For the first time in a decade, the number of uninsured children in the United States increased in 2018. Apple Health seemed like the quintessential success story because it expanded Medicaid coverage for children — in Kitsap County alone, the number enrolled grew from 9,000 to over 21,000 in the last 10 years. However, Medicaid reimbursement also decreased by more than 35 percent, after a federal provision that kept Medicaid payments on par with Medicare expired in 2015. Some states set aside funding to maintain rates equal to those of Medicare, but Washington was not one of them.
In the fiscal fight over health care costs, pediatricians are on the chopping block. In hospitals and clinics across the country, pediatricians are being laid off in droves, leaving the clinical burden to mid-level providers, family physicians, and emergency room doctors. These decisions are being made by suits over scrubs, and they are putting patients at risk.
The Pacific Northwest hospital group may be considered the “golden child” for now, but what happens if profit margins decline and further cutting costs is not feasible? The Jewish Hospital merger experience should serve as a cautionary tale for Kitsap County. Will our beloved community hospital be sold off five years from now or can we escape the same fate by devising a viable alternative for healthcare in our community?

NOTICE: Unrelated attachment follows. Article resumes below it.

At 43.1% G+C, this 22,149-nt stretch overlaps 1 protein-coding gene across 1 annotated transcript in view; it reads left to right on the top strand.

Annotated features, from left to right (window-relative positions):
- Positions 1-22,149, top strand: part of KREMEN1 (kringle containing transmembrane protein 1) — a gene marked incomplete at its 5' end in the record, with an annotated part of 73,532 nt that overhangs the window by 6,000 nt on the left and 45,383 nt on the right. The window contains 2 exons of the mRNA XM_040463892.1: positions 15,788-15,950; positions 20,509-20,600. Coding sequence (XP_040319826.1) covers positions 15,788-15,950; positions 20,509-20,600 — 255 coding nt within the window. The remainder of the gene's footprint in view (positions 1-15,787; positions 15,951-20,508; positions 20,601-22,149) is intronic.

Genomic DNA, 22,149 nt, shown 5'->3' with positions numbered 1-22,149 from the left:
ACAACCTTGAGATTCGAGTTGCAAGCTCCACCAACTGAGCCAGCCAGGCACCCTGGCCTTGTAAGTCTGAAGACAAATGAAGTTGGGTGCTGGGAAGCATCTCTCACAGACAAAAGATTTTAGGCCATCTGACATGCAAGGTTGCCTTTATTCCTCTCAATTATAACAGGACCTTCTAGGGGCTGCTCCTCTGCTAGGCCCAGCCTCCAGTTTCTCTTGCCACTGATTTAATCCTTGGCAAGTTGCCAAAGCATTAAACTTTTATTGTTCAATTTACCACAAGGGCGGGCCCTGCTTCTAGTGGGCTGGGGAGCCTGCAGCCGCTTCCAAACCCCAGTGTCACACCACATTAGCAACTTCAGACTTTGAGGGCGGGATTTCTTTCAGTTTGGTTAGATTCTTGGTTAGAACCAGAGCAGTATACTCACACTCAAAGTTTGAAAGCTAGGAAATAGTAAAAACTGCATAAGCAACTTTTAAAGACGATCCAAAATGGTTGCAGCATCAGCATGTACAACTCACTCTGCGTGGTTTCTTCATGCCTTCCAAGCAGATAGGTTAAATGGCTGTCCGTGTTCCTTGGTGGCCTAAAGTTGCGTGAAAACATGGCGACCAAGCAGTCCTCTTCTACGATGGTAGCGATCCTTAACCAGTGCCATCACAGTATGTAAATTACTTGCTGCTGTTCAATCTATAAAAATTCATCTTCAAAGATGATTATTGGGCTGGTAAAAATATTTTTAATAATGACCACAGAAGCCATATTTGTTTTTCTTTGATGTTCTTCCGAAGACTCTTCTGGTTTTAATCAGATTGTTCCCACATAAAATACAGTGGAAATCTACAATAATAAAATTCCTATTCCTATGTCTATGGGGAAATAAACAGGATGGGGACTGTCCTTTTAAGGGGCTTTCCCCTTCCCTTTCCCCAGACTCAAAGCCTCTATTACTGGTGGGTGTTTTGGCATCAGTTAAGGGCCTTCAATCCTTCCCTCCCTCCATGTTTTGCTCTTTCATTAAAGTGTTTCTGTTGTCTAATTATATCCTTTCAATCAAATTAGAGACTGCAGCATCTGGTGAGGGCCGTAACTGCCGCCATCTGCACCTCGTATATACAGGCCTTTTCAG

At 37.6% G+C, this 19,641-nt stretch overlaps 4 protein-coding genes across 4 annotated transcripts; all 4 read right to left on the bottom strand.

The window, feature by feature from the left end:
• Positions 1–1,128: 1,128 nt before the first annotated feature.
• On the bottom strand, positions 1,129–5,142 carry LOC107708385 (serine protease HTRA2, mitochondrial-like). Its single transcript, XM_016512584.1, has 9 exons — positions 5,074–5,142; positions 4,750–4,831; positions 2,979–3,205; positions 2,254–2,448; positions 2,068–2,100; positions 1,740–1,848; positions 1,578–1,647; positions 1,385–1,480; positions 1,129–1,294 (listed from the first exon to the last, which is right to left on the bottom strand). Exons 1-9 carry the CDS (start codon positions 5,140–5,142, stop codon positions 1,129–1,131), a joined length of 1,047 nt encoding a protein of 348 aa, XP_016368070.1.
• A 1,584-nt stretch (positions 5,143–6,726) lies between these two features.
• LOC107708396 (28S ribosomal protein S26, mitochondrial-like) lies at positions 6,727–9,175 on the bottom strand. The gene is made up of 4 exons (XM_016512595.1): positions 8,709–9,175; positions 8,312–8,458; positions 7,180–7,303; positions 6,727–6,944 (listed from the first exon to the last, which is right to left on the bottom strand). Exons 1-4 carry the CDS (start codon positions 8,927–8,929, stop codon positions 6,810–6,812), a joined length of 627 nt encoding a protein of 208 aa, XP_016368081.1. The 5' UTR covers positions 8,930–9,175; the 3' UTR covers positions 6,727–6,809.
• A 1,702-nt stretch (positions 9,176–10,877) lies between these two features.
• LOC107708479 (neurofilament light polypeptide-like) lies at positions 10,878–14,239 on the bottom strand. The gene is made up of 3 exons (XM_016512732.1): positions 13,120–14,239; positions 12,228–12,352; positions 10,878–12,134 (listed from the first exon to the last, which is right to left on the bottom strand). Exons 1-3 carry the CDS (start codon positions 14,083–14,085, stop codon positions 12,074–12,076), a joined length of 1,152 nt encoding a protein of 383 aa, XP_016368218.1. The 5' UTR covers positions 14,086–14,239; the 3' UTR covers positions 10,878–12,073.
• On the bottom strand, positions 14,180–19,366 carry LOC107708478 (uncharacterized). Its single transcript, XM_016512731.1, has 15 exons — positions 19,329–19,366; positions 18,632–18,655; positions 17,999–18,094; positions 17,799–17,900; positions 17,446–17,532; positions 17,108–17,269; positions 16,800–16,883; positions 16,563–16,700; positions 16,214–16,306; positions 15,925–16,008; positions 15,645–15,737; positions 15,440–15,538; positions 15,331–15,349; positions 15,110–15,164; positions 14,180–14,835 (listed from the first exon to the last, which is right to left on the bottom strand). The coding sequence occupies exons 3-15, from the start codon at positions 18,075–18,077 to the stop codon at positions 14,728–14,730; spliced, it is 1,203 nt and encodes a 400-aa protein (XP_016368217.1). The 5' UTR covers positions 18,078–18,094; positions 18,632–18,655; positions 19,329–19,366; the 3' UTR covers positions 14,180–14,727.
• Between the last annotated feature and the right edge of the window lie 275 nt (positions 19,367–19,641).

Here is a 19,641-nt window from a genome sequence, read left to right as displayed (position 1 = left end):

There are people who say you’re the wrong man for this job. I am undecided on this. You’re famous for your hatred of complicated solutions. They annoy you. They annoy you because you know they’re a waste of time and energy. Time and energy that can be put into more important things.
Physicians care deeply about our patients and our communities. Physicians must ensure they have input on the next healthcare go-around. Meaningful healthcare reform will require pragmatism, diligence, compromise, and patience. Working across the aisle is vital to developing better health care legislation for the American people.
The CEO of the Mayo Clinic, Dr. Noseworthy, was last heard recommending patients fire their physicians suffering from burnout. While he does not have truckloads of compassion or empathy for colleagues; he is, at least, honest. Dr. Noseworthy recently confessed “We’re asking…if the patient has commercial insurance, or they’re Medicaid or Medicare patients and they’re equal that we prioritize the commercial insured patients enough so… We can be financially strong at the end of the year to continue to advance our mission.” The ‘ailing’ nonprofit generated a paltry $475 million last year.
Legislators in more than 30 states have proposed legislation to promote price transparency, with most efforts focused around publishing average or median prices for hospital services. Some states already have price transparency policies in place. California requires hospitals to give patients cost estimates for the 25 most common outpatient procedures. Texas requires providers to disclose price information to patients upon request. Ohio passed price transparency legislation last year; however a lawsuit filed by the Ohio Hospital Association has delayed implementation. The cost of a knee replacement is $15,500 at the Surgery Center of Oklahoma, whereas the national average is $49,500.
Compensation at the “Big 5” ranged from $10.1 million for Humana’s CEO to more than $66 million for the CEO of United Healthcare in 2015. CEO compensation for Anthem, Aetna, and Cigna also fell within that range. Affordable health care has definitely helped people. But who exactly are we trying to help? I am not convinced it is the children growing up in America today.